The Parable of the Wicked Tenants

Turn on and tune in to any televangelist/TV preacher, and you will (guaranteed) see a very large audience sitting before this boisterous fellow as he pontificates some message about money (usually). Most propagate a gospel of health and wealth; that is, God wants you healthy and wealthy and he never wants you have an unpleasant moment and the reason you aren’t rich right now is because 1) you aren’t giving enough or 2) your faith hasn’t reached that point yet and if you are not rich, you are cursed. Heretical to core!

In Jeremiah 18.12, we see the reaction of people to the message preached: “But they say, ‘That is in vain! We will follow our own plans, and will every one act according to the stubbornness of his evil heart'” (ESV). We see that the best preaching may be rejected. But we also see that the duty of the faithful preacher is to bear his testimony even if it be rejected. The rejection may be attributed to the pride of men or to the stubbornness of his will. However, the truth preached is never affected by the rejection of it. Of all the televangelists I have watched, never have I have seen an empty or half-filled auditorium. Instead, the preaching is met with a roar of applause from a filled to capacity audience.

In Luke 20.9-18, we see Jesus saying some very hard things not to an overflowing, capacity crowd at the synagogue, but to those who were still following. In fact, as we saw in Round 1, the things he is saying are causing showdowns with Him and the religious leaders. In these verses, Jesus tells a parable to the people concerning the rejection of the message and messanger by the people.

The parable is fairly straightfoward: a man plants and let’s out a vineyard, a pretty standard practice during this time. He goes away for a long time. After a time, the man wants some of his fruit and sends a servant who is beaten and sent away empty-handed. Another servant comes and is beaten and mistreated, also going away empty-handed. A third is sent and wounded and then thrown out. What’s a vineyard owner to do? Ah, he will send his son, his beloved son and those rascally tenants will respect him. Sadly, there is no respect for the son; they kill him in the vineyard.

Here is the grand scheme of redemption in human history in miniature. The servants sent are prophets sent by God, raised up to preach and prophecy. They are shamefully treated, beaten, some are killed (though not mentioned directly here) for the message they bring. All throughout history, God has sent men to preach righteousness (see 2 Peter 2.5) and men have been casting off the high calling of God. And not just any men or any people; even his people Israel rejected the mighty preaching of the prophets.

From eternity God has always determined that He would send His Son to the “vineyard” which is the nation of Israel (since the vineyard is a specially selected place for growing vines). And the plotting evil heart of man devised the wicked scheme of crucifying the Son of God. Little did they know they were enacting and fulfilling the grand plan to save man which sprung from the eternal mind of God. However, for their continued and persistent rejection of the purposes of God for their life, God was coming in wrath and was to give Israel’s special selection (biblically it is “election”) to others, namely the Gentiles.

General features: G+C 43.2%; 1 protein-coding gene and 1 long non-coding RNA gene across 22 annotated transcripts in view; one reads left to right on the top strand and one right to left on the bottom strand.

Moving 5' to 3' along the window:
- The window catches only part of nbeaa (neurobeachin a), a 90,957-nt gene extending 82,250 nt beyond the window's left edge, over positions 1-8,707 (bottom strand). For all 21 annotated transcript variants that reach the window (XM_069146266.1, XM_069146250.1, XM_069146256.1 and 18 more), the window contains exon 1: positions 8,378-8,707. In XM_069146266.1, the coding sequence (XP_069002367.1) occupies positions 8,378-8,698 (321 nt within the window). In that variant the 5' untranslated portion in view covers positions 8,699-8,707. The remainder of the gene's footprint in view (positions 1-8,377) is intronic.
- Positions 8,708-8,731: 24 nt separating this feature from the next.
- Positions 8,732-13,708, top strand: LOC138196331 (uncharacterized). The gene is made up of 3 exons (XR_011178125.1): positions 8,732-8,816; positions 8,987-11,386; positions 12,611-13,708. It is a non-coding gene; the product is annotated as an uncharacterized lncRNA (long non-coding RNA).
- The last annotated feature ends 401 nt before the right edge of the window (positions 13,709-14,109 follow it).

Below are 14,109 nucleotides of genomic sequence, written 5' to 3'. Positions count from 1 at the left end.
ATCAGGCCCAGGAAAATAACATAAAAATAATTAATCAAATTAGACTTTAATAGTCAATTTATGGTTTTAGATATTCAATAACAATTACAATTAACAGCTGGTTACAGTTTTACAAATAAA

What an astonishing report from Jesus. The people seemed to have understood and gotten the message for they cry out, “Surely not” or “May it never be!” This is the only occurance of this strong and emphatic statement anywhere in the New Testament save for Paul’s writings. This is outrageous! It is horrible! How can this be? But Jesus looks the people eye-to-eye to point them to Scripture. He quote Psalm 118.22 concerning the rejection of the stone which becomes the cornerstone. Here is Jesus in prophecy. He would become the stone of offense for some and the rock of salvation for others.

Verse 18 shows us the unique nature of rejecting Jesus. Those who reject Christ may think they have delivered a serious death blow to religion. They may believe they have surely stomped underfoot God and Christ and everything holy. Such could not be further from the truth. Indeed, a rejection of Christ and His claims is to fall on the rock and be broken to pieces, i.e. destroyed. Likewise, these rejectors end up beneath the stone, cruched to death. Literally the Greek says he will be ground to powder or dust. Some believe this points to the future judgment. Here is the awful end of those who reject Christ.

Too many have made the message of Christ and the message of God palatable. Everyone wants money (though we are to bee free from the love of money) so they will flock to the preacher who preaches health and wealth. People want to be entertained so they flock to a “worship” service that is filled with smoke, lights, and a full orchestra. People want their ears tickled so they pack the auditoriums of those men who speak cooing words that are “just right” for them. Here is my message for all those preaching those messages and for those listening to them: Repent, before it is too late. Do not be broken to pieces or crushed by the rejected stone. Repent

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1 thought on “The Parable of the Wicked Tenants”

  1. I don’t know If I said it already but …This blog rocks! I gotta say, that I read a lot of blogs on a daily basis and for the most part, people lack substance but, I just wanted to make a quick comment to say I’m glad I found your blog. Thanks, 🙂

    A definite great read..Jim Bean

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